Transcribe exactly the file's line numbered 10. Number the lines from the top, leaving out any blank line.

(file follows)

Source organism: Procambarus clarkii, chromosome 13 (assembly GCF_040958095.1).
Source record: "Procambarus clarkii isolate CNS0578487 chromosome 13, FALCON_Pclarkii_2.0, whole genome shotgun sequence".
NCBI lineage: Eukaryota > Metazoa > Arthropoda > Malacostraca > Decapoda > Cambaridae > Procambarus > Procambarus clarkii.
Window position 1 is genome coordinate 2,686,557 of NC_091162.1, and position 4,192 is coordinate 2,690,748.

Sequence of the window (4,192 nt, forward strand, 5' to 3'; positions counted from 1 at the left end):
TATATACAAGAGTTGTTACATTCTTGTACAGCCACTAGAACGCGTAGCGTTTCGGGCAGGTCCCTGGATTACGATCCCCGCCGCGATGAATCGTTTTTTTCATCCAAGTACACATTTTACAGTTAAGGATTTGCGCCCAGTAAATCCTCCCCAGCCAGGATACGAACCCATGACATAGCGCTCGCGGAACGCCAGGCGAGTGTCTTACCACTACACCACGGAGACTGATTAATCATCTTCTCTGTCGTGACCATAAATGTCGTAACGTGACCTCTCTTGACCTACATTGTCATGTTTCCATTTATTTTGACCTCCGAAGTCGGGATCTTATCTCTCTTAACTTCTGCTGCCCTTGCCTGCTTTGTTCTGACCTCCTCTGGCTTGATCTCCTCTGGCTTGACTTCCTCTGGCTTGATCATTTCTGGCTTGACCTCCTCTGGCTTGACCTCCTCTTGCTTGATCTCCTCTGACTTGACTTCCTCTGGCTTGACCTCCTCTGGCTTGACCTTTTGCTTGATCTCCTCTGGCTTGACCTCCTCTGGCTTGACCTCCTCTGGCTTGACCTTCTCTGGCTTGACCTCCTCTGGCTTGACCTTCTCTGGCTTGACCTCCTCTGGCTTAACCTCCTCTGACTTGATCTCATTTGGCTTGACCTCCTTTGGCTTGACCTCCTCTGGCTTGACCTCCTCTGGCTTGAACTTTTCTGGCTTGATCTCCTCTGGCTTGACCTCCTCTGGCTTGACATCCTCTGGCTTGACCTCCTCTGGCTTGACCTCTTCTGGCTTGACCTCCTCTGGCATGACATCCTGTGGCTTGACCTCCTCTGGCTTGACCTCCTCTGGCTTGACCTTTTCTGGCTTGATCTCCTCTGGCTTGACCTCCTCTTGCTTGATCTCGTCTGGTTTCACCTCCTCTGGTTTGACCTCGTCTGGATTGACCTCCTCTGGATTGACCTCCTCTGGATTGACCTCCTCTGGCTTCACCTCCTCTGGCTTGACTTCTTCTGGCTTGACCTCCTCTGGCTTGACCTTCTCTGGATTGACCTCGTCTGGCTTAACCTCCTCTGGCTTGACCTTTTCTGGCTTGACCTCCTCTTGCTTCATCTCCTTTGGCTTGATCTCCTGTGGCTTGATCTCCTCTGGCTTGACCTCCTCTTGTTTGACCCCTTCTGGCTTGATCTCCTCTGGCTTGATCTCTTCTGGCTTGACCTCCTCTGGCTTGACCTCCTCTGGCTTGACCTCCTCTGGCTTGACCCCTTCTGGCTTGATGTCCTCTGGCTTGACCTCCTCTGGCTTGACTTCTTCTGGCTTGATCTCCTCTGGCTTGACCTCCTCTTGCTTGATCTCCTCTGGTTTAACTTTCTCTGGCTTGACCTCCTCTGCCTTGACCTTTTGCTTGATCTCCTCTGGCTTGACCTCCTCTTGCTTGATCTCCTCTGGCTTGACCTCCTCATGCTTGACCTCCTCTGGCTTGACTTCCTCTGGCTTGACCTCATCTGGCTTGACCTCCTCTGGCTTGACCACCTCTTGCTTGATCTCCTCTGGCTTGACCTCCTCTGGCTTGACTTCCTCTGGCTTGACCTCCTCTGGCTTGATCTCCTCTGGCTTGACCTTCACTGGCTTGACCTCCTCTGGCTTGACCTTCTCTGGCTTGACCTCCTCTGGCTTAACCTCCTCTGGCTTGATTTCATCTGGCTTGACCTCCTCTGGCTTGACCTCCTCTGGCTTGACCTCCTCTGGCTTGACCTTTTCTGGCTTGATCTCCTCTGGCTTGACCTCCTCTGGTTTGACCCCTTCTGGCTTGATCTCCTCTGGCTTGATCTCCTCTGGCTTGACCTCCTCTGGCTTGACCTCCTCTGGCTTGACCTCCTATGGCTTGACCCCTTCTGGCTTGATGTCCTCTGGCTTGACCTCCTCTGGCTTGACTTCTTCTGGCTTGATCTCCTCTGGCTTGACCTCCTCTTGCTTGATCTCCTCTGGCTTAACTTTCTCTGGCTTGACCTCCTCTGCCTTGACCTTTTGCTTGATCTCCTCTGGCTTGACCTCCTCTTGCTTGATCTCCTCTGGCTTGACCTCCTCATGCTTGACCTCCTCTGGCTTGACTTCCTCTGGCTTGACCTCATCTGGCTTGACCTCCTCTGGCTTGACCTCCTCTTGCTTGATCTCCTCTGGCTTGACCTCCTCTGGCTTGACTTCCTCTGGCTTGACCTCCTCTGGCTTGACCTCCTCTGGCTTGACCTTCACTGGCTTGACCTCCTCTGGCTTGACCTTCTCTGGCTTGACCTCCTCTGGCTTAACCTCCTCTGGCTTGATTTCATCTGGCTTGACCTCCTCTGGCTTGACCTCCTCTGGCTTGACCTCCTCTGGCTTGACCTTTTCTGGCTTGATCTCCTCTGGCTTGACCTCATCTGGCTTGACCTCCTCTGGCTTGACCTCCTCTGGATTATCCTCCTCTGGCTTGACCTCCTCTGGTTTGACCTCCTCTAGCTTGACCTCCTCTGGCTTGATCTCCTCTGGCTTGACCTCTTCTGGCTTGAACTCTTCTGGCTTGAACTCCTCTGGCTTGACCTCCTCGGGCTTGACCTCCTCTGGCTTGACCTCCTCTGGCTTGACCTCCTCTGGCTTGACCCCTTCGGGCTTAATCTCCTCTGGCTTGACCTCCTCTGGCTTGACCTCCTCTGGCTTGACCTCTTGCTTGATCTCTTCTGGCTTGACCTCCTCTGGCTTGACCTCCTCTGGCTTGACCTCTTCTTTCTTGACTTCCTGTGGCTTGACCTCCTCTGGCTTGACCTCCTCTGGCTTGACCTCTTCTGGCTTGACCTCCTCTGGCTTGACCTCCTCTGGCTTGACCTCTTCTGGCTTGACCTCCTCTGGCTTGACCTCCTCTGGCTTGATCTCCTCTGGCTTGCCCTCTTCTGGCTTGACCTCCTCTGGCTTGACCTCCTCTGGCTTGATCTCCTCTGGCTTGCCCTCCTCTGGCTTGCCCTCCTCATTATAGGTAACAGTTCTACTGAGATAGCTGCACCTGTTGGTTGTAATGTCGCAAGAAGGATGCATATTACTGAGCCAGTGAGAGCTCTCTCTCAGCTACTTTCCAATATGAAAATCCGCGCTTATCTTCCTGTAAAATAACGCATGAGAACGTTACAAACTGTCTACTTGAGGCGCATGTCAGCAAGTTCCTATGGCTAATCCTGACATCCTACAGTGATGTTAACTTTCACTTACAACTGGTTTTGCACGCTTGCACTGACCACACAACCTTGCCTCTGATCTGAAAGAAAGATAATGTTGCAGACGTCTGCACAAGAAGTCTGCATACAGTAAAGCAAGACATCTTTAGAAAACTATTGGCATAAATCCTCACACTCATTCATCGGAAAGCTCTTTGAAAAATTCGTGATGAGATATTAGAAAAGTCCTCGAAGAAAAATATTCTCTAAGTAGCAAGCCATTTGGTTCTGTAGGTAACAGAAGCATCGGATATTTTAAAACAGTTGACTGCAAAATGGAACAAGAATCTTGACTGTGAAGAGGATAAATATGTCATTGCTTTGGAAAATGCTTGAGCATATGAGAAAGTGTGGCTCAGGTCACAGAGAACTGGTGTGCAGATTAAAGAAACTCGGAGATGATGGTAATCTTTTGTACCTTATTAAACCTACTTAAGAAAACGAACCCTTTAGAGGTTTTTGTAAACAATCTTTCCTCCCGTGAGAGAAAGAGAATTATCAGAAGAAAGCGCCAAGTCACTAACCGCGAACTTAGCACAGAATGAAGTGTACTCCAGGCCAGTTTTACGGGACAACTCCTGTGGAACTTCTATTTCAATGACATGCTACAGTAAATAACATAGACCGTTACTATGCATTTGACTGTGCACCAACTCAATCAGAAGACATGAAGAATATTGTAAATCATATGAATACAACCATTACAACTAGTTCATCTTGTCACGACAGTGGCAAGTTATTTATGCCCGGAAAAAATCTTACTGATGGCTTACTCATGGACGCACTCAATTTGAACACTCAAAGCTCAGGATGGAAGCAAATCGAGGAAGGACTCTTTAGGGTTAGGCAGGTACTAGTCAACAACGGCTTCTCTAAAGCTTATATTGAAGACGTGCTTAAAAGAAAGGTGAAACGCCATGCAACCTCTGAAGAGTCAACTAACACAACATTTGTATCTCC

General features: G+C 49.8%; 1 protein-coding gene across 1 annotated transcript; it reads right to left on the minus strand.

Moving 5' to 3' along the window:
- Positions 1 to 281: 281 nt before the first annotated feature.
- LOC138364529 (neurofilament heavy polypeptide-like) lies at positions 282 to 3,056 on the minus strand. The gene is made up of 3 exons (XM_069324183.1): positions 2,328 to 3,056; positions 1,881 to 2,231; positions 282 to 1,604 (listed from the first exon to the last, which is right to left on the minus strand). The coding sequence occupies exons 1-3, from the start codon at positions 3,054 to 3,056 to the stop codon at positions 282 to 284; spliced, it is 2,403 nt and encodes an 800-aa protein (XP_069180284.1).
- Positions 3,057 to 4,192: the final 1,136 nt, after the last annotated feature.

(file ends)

- LOC138364529 (neurofilament heavy polypeptide-like) lies at positions 282 to 3,056 on the minus strand. The gene is made up of 3 exons (XM_069324183.1): positions 2,328 to 3,056; positions 1,881 to 2,231; positions 282 to 1,604 (listed from the first exon to the last, which is right to left on the minus strand). The coding sequence occupies exons 1-3, from the start codon at positions 3,054 to 3,056 to the stop codon at positions 282 to 284; spliced, it is 2,403 nt and encodes an 800-aa protein (XP_069180284.1).